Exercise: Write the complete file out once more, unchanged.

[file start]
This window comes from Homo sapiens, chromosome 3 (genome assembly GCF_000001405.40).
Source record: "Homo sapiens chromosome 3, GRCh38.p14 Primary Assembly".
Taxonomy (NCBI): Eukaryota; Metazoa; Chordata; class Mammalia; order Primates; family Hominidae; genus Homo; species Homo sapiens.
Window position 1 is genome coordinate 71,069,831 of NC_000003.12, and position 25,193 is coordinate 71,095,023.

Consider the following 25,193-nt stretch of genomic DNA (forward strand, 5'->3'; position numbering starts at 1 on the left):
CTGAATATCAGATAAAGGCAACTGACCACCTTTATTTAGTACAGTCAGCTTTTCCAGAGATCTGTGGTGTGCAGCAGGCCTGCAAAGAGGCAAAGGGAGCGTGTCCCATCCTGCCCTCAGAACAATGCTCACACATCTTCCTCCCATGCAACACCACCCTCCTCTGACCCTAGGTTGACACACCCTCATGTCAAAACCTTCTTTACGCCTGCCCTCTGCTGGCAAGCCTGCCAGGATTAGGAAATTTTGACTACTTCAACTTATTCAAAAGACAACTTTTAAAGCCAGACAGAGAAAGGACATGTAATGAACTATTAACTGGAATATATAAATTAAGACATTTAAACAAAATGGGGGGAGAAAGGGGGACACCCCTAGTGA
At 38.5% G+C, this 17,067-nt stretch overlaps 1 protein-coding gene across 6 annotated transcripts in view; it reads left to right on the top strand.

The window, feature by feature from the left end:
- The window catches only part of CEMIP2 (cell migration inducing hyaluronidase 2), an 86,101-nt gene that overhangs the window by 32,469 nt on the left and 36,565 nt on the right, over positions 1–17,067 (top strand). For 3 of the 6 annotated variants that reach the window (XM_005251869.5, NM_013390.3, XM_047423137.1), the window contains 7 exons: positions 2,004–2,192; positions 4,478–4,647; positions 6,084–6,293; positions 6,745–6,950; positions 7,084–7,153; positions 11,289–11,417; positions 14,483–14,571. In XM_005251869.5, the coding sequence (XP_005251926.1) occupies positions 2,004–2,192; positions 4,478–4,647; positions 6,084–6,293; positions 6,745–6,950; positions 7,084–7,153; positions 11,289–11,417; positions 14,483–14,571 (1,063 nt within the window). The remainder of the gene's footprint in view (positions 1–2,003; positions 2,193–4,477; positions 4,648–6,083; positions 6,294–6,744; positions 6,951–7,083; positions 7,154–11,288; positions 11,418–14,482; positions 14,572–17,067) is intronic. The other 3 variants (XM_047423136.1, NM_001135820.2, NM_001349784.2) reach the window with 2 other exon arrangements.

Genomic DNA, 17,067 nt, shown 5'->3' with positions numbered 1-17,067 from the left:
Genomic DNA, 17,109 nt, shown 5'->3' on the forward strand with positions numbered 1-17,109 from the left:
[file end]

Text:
This window comes from Homo sapiens, chromosome 3 (genome assembly GCF_000001405.40).
Source record: "Homo sapiens chromosome 3, GRCh38.p14 Primary Assembly".
Taxonomy (NCBI): Eukaryota; Metazoa; Chordata; class Mammalia; order Primates; family Hominidae; genus Homo; species Homo sapiens.
Window position 1 is genome coordinate 71,069,831 of NC_000003.12, and position 25,193 is coordinate 71,095,023.

Consider the following 25,193-nt stretch of genomic DNA (forward strand, 5'->3'; position numbering starts at 1 on the left):
CTGAATATCAGATAAAGGCAACTGACCACCTTTATTTAGTACAGTCAGCTTTTCCAGAGATCTGTGGTGTGCAGCAGGCCTGCAAAGAGGCAAAGGGAGCGTGTCCCATCCTGCCCTCAGAACAATGCTCACACATCTTCCTCCCATGCAACACCACCCTCCTCTGACCCTAGGTTGACACACCCTCATGTCAAAACCTTCTTTACGCCTGCCCTCTGCTGGCAAGCCTGCCAGGATTAGGAAATTTTGACTACTTCAACTTATTCAAAAGACAACTTTTAAAGCCAGACAGAGAAAGGACATGTAATGAACTATTAACTGGAATATATAAATTAAGACATTTAAACAAAATGGGGGGAGAAAGGGGGACACCCCTAGTGA
At 38.5% G+C, this 17,067-nt stretch overlaps 1 protein-coding gene across 6 annotated transcripts in view; it reads left to right on the top strand.

The window, feature by feature from the left end:
- The window catches only part of CEMIP2 (cell migration inducing hyaluronidase 2), an 86,101-nt gene that overhangs the window by 32,469 nt on the left and 36,565 nt on the right, over positions 1–17,067 (top strand). For 3 of the 6 annotated variants that reach the window (XM_005251869.5, NM_013390.3, XM_047423137.1), the window contains 7 exons: positions 2,004–2,192; positions 4,478–4,647; positions 6,084–6,293; positions 6,745–6,950; positions 7,084–7,153; positions 11,289–11,417; positions 14,483–14,571. In XM_005251869.5, the coding sequence (XP_005251926.1) occupies positions 2,004–2,192; positions 4,478–4,647; positions 6,084–6,293; positions 6,745–6,950; positions 7,084–7,153; positions 11,289–11,417; positions 14,483–14,571 (1,063 nt within the window). The remainder of the gene's footprint in view (positions 1–2,003; positions 2,193–4,477; positions 4,648–6,083; positions 6,294–6,744; positions 6,951–7,083; positions 7,154–11,288; positions 11,418–14,482; positions 14,572–17,067) is intronic. The other 3 variants (XM_047423136.1, NM_001135820.2, NM_001349784.2) reach the window with 2 other exon arrangements.

Genomic DNA, 17,067 nt, shown 5'->3' with positions numbered 1-17,067 from the left:
Genomic DNA, 17,109 nt, shown 5'->3' on the forward strand with positions numbered 1-17,109 from the left: